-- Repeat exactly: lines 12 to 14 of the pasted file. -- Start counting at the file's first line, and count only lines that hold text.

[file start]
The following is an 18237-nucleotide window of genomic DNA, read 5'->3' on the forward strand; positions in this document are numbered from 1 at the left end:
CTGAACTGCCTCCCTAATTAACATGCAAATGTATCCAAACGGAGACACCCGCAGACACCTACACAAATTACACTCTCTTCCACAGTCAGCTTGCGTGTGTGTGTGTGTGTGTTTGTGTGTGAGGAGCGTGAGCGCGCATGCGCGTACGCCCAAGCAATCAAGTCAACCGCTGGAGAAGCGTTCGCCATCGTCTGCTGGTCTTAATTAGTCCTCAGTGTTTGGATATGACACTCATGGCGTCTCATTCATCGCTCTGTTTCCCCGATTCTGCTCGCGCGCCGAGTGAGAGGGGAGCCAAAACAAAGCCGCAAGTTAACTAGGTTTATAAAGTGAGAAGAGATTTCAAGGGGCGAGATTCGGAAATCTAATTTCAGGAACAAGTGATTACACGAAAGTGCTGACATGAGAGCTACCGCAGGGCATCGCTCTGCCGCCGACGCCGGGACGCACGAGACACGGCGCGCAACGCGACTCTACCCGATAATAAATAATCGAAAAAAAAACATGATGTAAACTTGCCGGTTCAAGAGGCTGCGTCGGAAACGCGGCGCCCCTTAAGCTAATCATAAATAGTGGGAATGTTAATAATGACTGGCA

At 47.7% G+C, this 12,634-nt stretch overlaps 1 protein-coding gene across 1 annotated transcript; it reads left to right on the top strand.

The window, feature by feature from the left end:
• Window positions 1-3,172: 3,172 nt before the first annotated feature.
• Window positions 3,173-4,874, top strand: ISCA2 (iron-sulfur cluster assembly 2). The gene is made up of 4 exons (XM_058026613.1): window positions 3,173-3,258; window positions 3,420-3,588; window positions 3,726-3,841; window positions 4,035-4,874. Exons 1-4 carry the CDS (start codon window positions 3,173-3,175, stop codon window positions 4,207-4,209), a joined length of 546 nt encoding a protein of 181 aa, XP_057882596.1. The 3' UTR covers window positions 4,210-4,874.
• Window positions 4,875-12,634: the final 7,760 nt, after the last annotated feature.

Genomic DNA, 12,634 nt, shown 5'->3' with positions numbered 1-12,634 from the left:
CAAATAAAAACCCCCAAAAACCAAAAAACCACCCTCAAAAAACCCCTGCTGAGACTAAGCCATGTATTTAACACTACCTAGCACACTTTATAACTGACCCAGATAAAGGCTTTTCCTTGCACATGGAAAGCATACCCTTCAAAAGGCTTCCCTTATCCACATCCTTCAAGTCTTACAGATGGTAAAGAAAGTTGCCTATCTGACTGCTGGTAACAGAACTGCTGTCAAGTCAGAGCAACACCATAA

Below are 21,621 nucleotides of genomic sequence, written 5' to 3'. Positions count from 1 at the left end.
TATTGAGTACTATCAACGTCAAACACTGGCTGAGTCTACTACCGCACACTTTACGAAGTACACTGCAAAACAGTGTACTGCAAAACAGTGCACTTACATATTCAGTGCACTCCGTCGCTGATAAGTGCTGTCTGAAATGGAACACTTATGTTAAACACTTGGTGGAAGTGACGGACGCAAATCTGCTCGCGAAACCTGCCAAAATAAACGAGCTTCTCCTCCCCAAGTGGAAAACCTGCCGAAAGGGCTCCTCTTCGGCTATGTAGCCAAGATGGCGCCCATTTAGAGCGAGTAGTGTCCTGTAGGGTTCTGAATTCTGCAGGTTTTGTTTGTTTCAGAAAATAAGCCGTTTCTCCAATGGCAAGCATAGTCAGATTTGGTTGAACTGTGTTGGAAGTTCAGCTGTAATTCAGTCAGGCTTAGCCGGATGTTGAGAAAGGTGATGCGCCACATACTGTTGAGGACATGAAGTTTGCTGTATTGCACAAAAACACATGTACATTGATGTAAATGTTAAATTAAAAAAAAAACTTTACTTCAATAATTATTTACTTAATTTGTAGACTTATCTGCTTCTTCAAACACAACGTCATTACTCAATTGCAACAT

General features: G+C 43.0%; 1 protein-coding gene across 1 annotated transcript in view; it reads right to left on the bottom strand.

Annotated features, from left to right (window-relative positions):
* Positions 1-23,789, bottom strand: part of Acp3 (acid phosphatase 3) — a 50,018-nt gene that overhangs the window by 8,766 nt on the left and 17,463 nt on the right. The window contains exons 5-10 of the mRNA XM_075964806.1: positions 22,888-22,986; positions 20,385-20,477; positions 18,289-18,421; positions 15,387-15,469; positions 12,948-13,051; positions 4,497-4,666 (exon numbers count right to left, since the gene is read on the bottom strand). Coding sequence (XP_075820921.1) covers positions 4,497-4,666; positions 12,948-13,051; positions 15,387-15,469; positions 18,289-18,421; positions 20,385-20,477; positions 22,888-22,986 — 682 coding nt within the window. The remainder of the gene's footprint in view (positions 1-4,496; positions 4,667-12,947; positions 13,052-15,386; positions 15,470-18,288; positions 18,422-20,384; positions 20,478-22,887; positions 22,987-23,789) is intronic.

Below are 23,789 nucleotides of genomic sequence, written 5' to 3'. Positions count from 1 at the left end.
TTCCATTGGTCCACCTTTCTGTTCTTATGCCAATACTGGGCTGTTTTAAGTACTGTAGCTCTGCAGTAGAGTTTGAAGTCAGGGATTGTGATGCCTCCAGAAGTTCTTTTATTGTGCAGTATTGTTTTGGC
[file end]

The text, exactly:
General features: G+C 43.0%; 1 protein-coding gene across 1 annotated transcript in view; it reads right to left on the bottom strand.

Annotated features, from left to right (window-relative positions):
* Positions 1-23,789, bottom strand: part of Acp3 (acid phosphatase 3) — a 50,018-nt gene that overhangs the window by 8,766 nt on the left and 17,463 nt on the right. The window contains exons 5-10 of the mRNA XM_075964806.1: positions 22,888-22,986; positions 20,385-20,477; positions 18,289-18,421; positions 15,387-15,469; positions 12,948-13,051; positions 4,497-4,666 (exon numbers count right to left, since the gene is read on the bottom strand). Coding sequence (XP_075820921.1) covers positions 4,497-4,666; positions 12,948-13,051; positions 15,387-15,469; positions 18,289-18,421; positions 20,385-20,477; positions 22,888-22,986 — 682 coding nt within the window. The remainder of the gene's footprint in view (positions 1-4,496; positions 4,667-12,947; positions 13,052-15,386; positions 15,470-18,288; positions 18,422-20,384; positions 20,478-22,887; positions 22,987-23,789) is intronic.